A West Wales farmer has been fined for allowing a ram lamb’s horns to grow into its eyes blinding it. 

An animal health officer discovered the lamb separated from the rest of sheep farmer Lewis Jones’ flock, walking around the field in circles.

The lamb’s horns had been allowed to grow into its eyes leaving it blind. 

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The animal had been suffering for weeks, Aberystwyth magistrates were told.

Sheep with horn growing inward into its eye

Aberystwyth Magistrates’ Court heard how animal health officers discovered a ram lamb with its horn growing inward into its eyes

It is normal practice for farmers to trim sheep’s horns when there is a risk they may grow inwards.

The lamb made a full recovery after it was rescued and had its horns trimmed.

Mr Jones, 76, was also found guilty of letting his flock suffer from sheep scab.

 ‘Worst case of sheep scab’

One sheep was suffering so badly that an expert described it as “the worst case of sheep scab he had ever seen”.

The animal had lost most of its fleece and had little protection from the weather during some of the coldest and wettest times of the year.

Sheep suffering from scab

One sheep was found to have lost most of its fleece as a result of scab, magistrate’s were told

Animal health officers from Ceredigion County Council (CCC) discovered the issues after they visited land at Tanycastell, Rhydyfelin, Aberystwyth, on 24 December 2015, following a complaint from the public.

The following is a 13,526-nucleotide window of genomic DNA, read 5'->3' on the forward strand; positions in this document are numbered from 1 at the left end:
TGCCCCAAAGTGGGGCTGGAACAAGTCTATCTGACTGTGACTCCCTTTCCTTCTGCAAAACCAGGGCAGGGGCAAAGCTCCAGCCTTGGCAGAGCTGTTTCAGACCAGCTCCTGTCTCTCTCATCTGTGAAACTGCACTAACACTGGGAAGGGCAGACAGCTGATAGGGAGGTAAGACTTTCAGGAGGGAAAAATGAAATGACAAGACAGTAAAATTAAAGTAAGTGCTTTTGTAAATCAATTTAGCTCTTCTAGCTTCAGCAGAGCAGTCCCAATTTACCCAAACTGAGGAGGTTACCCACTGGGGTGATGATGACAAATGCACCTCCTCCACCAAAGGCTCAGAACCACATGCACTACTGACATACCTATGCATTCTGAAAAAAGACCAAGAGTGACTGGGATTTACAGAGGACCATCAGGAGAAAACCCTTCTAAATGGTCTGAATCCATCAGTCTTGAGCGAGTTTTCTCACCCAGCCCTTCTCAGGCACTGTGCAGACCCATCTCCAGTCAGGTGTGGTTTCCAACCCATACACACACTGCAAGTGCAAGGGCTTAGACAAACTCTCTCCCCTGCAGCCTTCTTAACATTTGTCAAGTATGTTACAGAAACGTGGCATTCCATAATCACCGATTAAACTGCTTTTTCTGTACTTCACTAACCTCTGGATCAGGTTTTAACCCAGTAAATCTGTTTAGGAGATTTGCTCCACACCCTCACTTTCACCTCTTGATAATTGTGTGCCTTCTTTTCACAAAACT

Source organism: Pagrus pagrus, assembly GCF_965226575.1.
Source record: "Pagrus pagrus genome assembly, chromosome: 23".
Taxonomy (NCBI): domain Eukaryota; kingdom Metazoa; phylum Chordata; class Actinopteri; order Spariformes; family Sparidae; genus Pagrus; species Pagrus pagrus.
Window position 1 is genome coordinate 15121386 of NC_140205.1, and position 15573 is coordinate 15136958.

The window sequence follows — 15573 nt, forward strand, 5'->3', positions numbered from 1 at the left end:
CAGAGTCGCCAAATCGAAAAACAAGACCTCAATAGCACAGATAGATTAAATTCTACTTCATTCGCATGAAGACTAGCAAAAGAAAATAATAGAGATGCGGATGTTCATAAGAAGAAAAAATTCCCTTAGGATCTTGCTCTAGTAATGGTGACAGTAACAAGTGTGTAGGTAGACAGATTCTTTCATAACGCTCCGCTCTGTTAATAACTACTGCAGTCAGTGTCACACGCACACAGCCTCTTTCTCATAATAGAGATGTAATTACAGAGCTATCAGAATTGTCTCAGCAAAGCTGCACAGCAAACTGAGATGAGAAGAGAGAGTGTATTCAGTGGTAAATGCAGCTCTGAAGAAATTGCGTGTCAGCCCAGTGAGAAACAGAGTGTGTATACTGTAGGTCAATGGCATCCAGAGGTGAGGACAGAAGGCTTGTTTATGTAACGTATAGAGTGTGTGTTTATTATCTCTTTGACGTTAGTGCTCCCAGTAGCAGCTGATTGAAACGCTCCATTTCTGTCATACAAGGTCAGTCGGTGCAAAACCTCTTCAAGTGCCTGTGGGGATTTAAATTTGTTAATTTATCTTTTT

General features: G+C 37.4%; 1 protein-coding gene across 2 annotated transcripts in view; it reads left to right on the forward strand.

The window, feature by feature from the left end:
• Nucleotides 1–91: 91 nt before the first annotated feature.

Mr Jones was convicted of two charges under the Animal Welfare Act 2006 of causing unnecessary suffering to sheep in his care. 

Mr Jones, who has been farming all his life, was fined £200 for each offence and told to pay £2,564 of prosecution costs along with a £30 victim surcharge.

Sentencing him, district Judge John Parsons told Mr Jones: “The inspections of your flock have simply been inadequate.

“We know that the council inspector was easily able to find and identify the suffering of the ewe.

“And he was able to identify the ram as suffering from its behaviour.”

Unacceptable welfare standards

Speaking after the case, Huw Williams, of CCC, said: “Our animal health officers work with the local farmers and the agricultural community in general to ensure that good animal welfare standards are maintained in the county.

“The vast majority of farmers work hard to ensure that the highest possible welfare standards for their livestock.

“Unfortunately, there are instances where the husbandry and welfare standards fall far short of what is acceptable.”